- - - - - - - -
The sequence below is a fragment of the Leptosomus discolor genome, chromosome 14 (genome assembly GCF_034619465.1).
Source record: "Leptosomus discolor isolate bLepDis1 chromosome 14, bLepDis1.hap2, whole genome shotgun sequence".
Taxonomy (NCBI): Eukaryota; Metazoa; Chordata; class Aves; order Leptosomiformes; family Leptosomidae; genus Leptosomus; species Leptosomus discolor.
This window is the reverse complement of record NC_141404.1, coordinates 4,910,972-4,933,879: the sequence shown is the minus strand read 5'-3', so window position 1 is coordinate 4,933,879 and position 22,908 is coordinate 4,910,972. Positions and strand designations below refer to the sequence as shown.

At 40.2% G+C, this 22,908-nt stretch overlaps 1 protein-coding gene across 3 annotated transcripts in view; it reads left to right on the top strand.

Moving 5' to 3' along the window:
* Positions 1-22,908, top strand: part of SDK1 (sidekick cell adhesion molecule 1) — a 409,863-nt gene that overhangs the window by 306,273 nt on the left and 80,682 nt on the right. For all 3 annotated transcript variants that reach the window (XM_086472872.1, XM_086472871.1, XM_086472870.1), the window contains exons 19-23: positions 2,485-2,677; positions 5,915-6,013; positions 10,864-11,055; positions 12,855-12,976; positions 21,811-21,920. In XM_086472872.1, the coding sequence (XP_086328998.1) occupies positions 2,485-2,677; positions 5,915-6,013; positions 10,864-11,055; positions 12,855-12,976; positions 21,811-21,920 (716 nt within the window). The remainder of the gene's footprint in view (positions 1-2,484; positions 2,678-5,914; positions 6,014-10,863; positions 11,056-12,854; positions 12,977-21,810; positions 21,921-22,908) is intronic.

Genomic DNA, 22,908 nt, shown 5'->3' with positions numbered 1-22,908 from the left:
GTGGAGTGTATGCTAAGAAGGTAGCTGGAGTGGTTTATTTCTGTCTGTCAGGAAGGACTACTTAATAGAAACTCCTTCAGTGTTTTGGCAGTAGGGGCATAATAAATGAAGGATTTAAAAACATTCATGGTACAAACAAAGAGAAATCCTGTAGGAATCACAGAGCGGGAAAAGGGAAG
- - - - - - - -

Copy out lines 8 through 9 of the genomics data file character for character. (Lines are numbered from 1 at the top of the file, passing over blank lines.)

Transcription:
Genomic DNA, 22,908 nt, shown 5'->3' with positions numbered 1-22,908 from the left:
GTGGAGTGTATGCTAAGAAGGTAGCTGGAGTGGTTTATTTCTGTCTGTCAGGAAGGACTACTTAATAGAAACTCCTTCAGTGTTTTGGCAGTAGGGGCATAATAAATGAAGGATTTAAAAACATTCATGGTACAAACAAAGAGAAATCCTGTAGGAATCACAGAGCGGGAAAAGGGAAG